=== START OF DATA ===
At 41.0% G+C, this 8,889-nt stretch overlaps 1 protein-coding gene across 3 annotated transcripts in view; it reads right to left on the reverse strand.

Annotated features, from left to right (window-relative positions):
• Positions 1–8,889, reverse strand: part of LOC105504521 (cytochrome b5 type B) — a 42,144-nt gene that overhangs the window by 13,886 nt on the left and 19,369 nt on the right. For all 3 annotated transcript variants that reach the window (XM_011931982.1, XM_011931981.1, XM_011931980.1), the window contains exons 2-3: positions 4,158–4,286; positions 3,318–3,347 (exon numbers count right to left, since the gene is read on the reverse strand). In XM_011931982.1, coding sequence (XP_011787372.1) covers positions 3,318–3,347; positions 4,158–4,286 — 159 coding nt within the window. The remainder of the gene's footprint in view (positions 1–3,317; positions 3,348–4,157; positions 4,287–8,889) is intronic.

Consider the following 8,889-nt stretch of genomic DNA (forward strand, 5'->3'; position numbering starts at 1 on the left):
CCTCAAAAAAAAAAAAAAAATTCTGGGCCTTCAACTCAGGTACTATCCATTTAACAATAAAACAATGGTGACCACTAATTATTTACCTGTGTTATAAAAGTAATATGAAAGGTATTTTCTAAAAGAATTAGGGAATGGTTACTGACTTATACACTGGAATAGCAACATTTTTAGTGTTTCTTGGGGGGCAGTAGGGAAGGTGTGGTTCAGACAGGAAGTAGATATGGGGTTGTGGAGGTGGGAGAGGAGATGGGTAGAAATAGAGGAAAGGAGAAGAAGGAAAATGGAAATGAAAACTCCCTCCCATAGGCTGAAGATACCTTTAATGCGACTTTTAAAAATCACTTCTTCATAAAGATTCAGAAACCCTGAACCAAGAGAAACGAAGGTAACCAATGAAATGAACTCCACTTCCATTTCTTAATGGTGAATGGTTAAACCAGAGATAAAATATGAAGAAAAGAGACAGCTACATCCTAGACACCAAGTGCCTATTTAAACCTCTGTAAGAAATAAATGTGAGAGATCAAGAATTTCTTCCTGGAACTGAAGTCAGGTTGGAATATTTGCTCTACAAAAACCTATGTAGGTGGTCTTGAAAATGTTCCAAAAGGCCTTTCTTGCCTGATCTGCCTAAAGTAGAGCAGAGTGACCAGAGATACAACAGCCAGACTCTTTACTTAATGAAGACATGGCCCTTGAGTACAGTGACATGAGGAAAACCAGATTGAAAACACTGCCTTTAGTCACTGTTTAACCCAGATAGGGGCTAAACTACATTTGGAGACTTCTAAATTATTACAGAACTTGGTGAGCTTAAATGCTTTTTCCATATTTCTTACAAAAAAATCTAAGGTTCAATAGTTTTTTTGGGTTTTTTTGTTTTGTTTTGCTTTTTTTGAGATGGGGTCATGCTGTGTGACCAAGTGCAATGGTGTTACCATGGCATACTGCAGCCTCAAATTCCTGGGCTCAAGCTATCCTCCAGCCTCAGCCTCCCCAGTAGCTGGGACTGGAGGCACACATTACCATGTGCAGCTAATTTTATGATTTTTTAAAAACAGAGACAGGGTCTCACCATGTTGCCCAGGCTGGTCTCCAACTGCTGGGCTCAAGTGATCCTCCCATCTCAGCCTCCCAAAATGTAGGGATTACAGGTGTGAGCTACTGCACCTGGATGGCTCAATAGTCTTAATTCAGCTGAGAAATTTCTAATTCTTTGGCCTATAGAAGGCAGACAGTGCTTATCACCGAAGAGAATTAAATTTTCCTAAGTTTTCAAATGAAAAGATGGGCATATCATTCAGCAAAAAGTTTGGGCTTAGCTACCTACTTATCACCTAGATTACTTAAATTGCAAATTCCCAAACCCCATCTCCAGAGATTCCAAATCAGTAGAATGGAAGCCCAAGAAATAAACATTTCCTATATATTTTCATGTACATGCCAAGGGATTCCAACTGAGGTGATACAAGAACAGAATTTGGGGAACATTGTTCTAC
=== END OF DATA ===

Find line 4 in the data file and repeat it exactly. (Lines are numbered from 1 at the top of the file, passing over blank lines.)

Consider the following 8,889-nt stretch of genomic DNA (forward strand, 5'->3'; position numbering starts at 1 on the left):